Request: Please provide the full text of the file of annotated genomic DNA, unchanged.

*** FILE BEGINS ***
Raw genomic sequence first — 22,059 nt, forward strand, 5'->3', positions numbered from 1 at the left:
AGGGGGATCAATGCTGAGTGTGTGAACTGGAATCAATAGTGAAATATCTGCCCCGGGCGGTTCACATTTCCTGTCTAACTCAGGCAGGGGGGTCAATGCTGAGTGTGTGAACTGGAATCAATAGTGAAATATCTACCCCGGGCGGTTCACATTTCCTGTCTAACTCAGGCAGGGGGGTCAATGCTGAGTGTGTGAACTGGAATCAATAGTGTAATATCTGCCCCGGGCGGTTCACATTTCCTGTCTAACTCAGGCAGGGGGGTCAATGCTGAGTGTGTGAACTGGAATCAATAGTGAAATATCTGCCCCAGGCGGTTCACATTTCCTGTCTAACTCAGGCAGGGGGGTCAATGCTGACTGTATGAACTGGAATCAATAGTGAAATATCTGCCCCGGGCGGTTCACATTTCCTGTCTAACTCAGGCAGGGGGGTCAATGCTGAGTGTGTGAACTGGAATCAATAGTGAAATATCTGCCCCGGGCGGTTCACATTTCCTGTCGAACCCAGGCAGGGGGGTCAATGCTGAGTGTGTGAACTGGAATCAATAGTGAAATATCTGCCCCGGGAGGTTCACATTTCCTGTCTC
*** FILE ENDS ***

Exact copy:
Raw genomic sequence first — 22,059 nt, forward strand, 5'->3', positions numbered from 1 at the left:
AGGGGGATCAATGCTGAGTGTGTGAACTGGAATCAATAGTGAAATATCTGCCCCGGGCGGTTCACATTTCCTGTCTAACTCAGGCAGGGGGGTCAATGCTGAGTGTGTGAACTGGAATCAATAGTGAAATATCTACCCCGGGCGGTTCACATTTCCTGTCTAACTCAGGCAGGGGGGTCAATGCTGAGTGTGTGAACTGGAATCAATAGTGTAATATCTGCCCCGGGCGGTTCACATTTCCTGTCTAACTCAGGCAGGGGGGTCAATGCTGAGTGTGTGAACTGGAATCAATAGTGAAATATCTGCCCCAGGCGGTTCACATTTCCTGTCTAACTCAGGCAGGGGGGTCAATGCTGACTGTATGAACTGGAATCAATAGTGAAATATCTGCCCCGGGCGGTTCACATTTCCTGTCTAACTCAGGCAGGGGGGTCAATGCTGAGTGTGTGAACTGGAATCAATAGTGAAATATCTGCCCCGGGCGGTTCACATTTCCTGTCGAACCCAGGCAGGGGGGTCAATGCTGAGTGTGTGAACTGGAATCAATAGTGAAATATCTGCCCCGGGAGGTTCACATTTCCTGTCTC